Reel Rating: 3.5 out of 5 Reels
MPAA Rating: PG-13 for some sensuality and violence
Released in Theaters: March 29, 2013
Genre: Romance, Sci-Fi, Action, Adventure, Based on a Book
Runtime: 125 minutes
Directed by: Andrew Niccol (based on a book by Stephenie Meyer)
Cast: Saoirse Ronan, Diane Kruger, Chandler Canterbury, Max Irons, William Hurt, Boyd Holbrook, Jake Abel, Frances Fisher
Official Site: The Host
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I’m not sure when it happened, but somewhere along the way, all the aliens in movies became vile creatures whose main goal in life is to annihilate the human race and take over Earth. Ok, there was WALL-E, the loveable little waste-collecting robot, and before that, Steven Spielberg’s “E.T.,” but that was 30 years ago.
Since then, we’ve had the terrifying creatures in the “Alien” franchise, the scary tripods in “War of the Worlds,” and the destructive aliens in “Battleship,” “Cowboys and Aliens,” “District 9,” “Men in Black,” and “Super 8.” Why do they all want to eradicate us? Can’t we all just get along?
The aliens in “The Host” — a.k.a. “Souls” — look like sweet little anemones from the deepest part of the ocean, but once implanted into humans, their goal is to suppress their human hosts and take control of the planet. The parasitic aliens will stop at nothing to kill every last human, because we’re all bad, right? No, we’re not, but try convincing them. And the confusing thing is that the Souls are supposed to be pacifists [scratching head].
Saoirse Ronan plays Melanie Stryder, a member of the dwindling human resistance, who ends up captured by the aliens and taken to a facility. She then hurls herself out the window and down a couple of stories to escape. After nearly dying, she’s implanted with an alien “Soul,” whom they call Wanderer.
While most human hosts fade away after being implanted, Melanie doesn’t. She continues to thrive insider her body, and persuades Wanderer to evade her evil alien interrogator, The Seeker (Diane Kruger). After staging a car crash, Melanie/Wanderer (we can “hear” Melanie talking to Wanderer, but no one else can), hoof it on foot to the desert hideout where Melanie’s human boyfriend, Jared (Max Irons), and little brother, Jamie (Chandler Canterbury) are holed up with other members of the human resistance.
Except … they don’t “see” Melanie. They think the only thing left of her is her body, which has been taken over by Wanderer. But slowly, Wanderer — whom Melanie’s wise Uncle Jeb (William Hurt) calls Wanda — starts to make herself known. In a weird love quadrangle, Wanderer develops an attraction to Jared’s friend Ian (Jake Abel). It’s all very multiple-personality.
So the big questions are: Will the humans or aliens triumph over the other? Will Melanie come back? How will the awkward love quadrangle play out? And what will happen to Wanderer if they figure out how to get Melanie back? All questions but the first are answered, and that one leaves it open for a sequel. But since “The Host” came in seventh at the weekend box office, the jury’s still out on whether there will be a sequel.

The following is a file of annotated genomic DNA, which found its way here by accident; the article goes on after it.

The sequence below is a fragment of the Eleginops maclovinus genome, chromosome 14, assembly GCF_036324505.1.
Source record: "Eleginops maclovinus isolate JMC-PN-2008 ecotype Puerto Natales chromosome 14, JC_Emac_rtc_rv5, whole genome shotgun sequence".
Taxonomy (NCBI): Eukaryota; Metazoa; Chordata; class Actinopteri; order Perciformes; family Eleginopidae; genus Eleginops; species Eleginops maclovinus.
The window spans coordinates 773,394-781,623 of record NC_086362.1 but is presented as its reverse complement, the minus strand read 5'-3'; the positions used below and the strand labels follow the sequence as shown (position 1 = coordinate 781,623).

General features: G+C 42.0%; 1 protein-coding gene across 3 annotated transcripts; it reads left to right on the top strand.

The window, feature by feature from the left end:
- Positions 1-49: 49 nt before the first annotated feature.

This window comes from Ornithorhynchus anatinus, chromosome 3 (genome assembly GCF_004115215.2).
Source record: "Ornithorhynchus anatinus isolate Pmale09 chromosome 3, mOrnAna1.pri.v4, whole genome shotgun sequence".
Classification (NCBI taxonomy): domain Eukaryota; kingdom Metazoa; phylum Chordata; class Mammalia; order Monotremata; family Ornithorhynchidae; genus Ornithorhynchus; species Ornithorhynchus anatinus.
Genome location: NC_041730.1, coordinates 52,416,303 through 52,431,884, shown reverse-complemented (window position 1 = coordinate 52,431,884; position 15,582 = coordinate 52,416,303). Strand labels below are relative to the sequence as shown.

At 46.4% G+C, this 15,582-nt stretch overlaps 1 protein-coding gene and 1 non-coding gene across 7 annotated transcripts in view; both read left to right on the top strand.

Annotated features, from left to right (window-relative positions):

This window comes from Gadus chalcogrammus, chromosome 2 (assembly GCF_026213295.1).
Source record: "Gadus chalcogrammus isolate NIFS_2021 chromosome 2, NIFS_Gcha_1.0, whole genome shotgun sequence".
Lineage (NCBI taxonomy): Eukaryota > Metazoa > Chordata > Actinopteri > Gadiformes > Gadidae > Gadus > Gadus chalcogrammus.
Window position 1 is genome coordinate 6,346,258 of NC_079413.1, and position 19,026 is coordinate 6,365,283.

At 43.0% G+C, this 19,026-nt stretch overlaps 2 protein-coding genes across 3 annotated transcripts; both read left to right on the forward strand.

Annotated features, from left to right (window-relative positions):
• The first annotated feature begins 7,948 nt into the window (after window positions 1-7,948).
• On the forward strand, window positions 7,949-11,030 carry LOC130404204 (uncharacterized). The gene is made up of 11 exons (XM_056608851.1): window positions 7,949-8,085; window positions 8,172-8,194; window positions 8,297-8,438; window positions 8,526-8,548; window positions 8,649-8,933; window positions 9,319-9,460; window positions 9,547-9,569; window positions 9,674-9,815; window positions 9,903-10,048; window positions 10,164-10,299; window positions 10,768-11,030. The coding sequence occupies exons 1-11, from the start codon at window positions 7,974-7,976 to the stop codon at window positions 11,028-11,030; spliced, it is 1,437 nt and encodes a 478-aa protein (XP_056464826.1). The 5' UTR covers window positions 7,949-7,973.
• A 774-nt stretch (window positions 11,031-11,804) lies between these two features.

I’d like to see one, because it’s an intriguing story with a lot of possibilities. While the pacing is a little uneven and it’s kind of a “quiet” alien movie (which you don’t see all that often), there’s still plenty to like about “The Host.” The landscape is beautiful (it was filmed in New Mexico and Louisiana), the love story is sweet, and the music is lovely, including an original soundtrack by Antonio Pinto and the pulsing “Radioactive” by Imagine Dragons played over the end credits.
There’s also a really cool underground facility where the human resistance has created an environment capable of growing large fields of wheat. A subterranean Biodome, of sorts.
At this point, I don’t know that “The Host” will land quite the rabid fanbase of author Stephenie Meyer’s other franchise, “Twilight,” but it’s still got that whole doomed romance thing going for it, with aliens instead of vampires. And all the guys are really cute, too.
Sex/Nudity: Lots of passionate kissing/touching between couples who are either teens or in their early 20s. One scene shows a couple in bed, with the guy shirtless.
Violence/Gore: To escape an alien facility, Melanie throws herself through a window and nearly dies, but is implanted with a parasitic alien and lives (the aliens have super-healing methods). A character cuts herself to get a doctor to heal her (as part of a bigger plan). A young boy cuts himself with a sickle. Some blood is shown. A character purposely crashes a car, then nearly dies trying to trek through hot and dusty terrain. Weapons include guns and a sword, used to hold people at bay. Humans are cut at the back of the neck in order to implant alien “Souls” (which look like deep sea anemones). A few chase scenes. Melanie is treated badly (slapped and nearly drowned) by humans who believe she’s been taken over by an alien.
Profanity: A few uses of “damn,” “hell, “ass,” and “oh God.” Melanie/Wanda is called “it,” “thing,” and “parasite.”
Which Kids Will Like It? Kids 13 and older who like Stephenie Meyer books or romantic teen stories involving aliens.
Will Parents Like It? “The Host” is an interesting story with a good message, but it’s a little uneven and not quite as compelling as the “Twilight” franchise.
JANE’S REEL RATING SYSTEM:
One Reel – Even the Force can’t save it.
Two Reels – Coulda been a contender
Three Reels – Something to talk about.
Four Reels – You want the truth? Great flick!
Five Reels – Wow! The stuff dreams are made of.